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Re: Share your gnu/Nix network ninja wizardry fellows.

Postby Deb-fan » 2019-11-10 19:40

Sorry me again, gotta do it. I sometimes wonder how much of the content of da blessed Archwiki is copy/pasted from Gentoo's docs ? Properly cyber-snobberized o course, so that darn near nobody can easily understand it. Not even the people who copied + pasted + rewrote the thing. When they later return to look it over themselves. :D

They're like .... you put the who's whatnit, into the discombobulators ... but not before enabling the whapist .... Whaaaa ??? Hey honestly, just keeping it real, shrugs.
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Re: Share your gnu/Nix network ninja wizardry fellows.

Postby Deb-fan » 2019-11-11 00:21

Wanted to post that, looks to be a good overview of CCA's = congestion control algo's, specifically BBR and yeppers it's going to matter whether desktop or server regardless. The algo in use on a given system is going to measure and decide how much data is sent and how to react to network congestion and changes ... period, thus play it's role in total throughput. Noted getting really good speed with bbr, though actually think Veno in fact does slightly better. BBR is meant for a wider range of networking scenario's, whereas Veno is supposedly specifically meant to handle wireless connections. So does make sense. Again ... really kind of annoying that atm find myself unable to do worthwhile tests but oh well, it's hard to beat free highspeed wifi. So I'll deal for time being. :D Bottomline, won't know till I've got more control of the network used. So dang close it's ridiculous anyway. During times with low congestion, either blazes even in this crappy connection situation. Considering am only getting between 60-70% signal strength and (40 out of 70) for link quality.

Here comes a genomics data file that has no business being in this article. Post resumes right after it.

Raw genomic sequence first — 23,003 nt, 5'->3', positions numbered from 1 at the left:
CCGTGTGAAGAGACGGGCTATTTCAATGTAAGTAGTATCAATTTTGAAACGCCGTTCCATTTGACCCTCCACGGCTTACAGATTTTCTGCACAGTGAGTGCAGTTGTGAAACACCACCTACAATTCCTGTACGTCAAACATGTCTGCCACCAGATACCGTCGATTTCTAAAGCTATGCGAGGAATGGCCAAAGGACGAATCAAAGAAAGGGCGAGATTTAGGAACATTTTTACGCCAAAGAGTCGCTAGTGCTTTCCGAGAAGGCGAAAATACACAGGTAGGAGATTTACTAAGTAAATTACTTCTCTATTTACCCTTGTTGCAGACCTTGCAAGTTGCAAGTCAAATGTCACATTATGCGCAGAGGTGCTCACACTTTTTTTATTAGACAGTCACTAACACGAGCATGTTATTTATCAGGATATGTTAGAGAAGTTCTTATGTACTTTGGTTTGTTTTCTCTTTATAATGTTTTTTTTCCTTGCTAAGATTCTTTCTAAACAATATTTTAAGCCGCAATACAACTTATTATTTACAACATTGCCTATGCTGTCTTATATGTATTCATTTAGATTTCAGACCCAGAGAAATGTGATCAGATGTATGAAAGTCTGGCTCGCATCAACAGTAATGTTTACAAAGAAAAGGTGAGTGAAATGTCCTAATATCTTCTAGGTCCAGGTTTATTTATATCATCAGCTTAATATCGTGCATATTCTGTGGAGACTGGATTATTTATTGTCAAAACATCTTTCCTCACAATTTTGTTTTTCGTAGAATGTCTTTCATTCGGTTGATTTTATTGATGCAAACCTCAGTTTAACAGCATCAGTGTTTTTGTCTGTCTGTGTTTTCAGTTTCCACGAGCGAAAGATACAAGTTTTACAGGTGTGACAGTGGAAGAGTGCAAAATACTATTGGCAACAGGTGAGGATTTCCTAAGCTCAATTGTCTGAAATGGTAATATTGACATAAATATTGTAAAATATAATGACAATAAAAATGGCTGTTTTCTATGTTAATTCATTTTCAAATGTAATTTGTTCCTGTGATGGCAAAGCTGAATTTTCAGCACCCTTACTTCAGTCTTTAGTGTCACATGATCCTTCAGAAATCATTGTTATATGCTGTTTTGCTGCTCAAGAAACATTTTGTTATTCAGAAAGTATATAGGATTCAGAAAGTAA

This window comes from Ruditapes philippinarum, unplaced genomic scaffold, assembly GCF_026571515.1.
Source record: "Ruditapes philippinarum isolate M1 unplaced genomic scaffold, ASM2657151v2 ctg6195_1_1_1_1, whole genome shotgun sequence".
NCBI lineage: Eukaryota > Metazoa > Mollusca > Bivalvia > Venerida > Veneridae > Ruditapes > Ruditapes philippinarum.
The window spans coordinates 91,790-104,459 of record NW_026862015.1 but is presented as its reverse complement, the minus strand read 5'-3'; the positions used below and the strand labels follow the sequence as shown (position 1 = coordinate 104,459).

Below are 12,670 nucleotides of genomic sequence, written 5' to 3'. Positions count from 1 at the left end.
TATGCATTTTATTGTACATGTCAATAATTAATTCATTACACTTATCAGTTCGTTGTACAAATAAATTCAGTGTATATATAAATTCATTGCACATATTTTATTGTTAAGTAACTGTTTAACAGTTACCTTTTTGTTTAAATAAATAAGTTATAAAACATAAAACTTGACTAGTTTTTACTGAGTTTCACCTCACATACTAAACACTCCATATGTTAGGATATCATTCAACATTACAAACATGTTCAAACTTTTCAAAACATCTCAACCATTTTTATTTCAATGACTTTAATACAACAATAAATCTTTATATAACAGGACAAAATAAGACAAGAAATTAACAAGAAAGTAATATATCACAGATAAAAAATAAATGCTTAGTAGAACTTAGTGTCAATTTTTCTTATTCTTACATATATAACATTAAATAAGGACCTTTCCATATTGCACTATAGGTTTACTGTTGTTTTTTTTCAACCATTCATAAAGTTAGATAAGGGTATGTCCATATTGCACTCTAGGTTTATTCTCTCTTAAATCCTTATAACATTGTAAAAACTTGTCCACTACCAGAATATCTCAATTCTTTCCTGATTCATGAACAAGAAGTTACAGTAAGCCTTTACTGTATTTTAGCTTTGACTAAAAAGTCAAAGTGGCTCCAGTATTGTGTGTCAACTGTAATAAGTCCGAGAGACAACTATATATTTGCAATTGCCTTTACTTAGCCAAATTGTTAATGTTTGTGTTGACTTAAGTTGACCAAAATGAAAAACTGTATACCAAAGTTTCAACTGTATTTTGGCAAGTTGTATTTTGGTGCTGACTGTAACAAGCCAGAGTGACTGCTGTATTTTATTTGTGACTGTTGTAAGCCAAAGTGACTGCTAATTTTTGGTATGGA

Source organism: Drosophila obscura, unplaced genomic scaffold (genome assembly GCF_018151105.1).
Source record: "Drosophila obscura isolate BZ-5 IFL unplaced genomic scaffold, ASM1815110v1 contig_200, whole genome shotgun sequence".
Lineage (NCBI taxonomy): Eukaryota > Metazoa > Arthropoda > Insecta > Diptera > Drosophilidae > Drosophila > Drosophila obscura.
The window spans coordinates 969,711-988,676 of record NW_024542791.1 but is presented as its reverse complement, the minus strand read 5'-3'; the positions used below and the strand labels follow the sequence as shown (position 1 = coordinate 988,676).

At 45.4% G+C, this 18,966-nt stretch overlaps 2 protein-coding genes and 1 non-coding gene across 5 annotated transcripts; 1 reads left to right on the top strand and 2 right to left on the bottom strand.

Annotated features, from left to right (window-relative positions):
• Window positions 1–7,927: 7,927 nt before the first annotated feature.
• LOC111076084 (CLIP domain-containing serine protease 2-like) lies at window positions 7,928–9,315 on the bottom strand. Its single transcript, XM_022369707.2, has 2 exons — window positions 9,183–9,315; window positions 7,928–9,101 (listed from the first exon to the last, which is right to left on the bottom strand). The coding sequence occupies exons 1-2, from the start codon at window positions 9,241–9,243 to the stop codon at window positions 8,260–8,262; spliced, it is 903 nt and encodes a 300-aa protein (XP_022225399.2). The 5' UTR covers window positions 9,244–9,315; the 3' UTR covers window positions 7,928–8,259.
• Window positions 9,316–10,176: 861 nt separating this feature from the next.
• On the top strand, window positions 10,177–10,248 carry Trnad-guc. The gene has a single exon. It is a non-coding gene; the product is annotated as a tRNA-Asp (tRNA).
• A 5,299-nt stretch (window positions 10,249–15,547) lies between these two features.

Conclusions w/o solid and repeatable testing:
Veno vs BBR on wireless = probably Veno by some margin.
BBR vs Cubic on wireless/wired = BBR winning by as yet an unknown margin. Would bet by a decent one though. In particular wired connections. :D


Ps, dang fellow nixers, come on. Many of you are in a position to test this out, so ? Let's do this thing, it takes all of 20secs to change algo's. Describe connection type (wifi/wired etc), algo's used for comparison, basic methodology involved etc ?
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Re: Share your gnu/Nix network ninja wizardry fellows.

Postby Head_on_a_Stick » 2019-11-11 12:41

Deb-fan wrote:Wanted to post that, looks to be a good overview of CCA's = congestion control algo's, specifically BBR and yeppers it's going to matter whether desktop or server regardless.

No, it isn't.

Read the article again, slowly this time. It is talking about outgoing traffic rather than incoming so it would only help other people take data off your computer. The algorithm will not improve your browsing or download speed at all and if you don't believe me then use https://packages.debian.org/buster/speedtest-cli to provide some proof before posting back.

And anyway the algorithm only comes into play with multi-gigabit connections, which I doubt you have.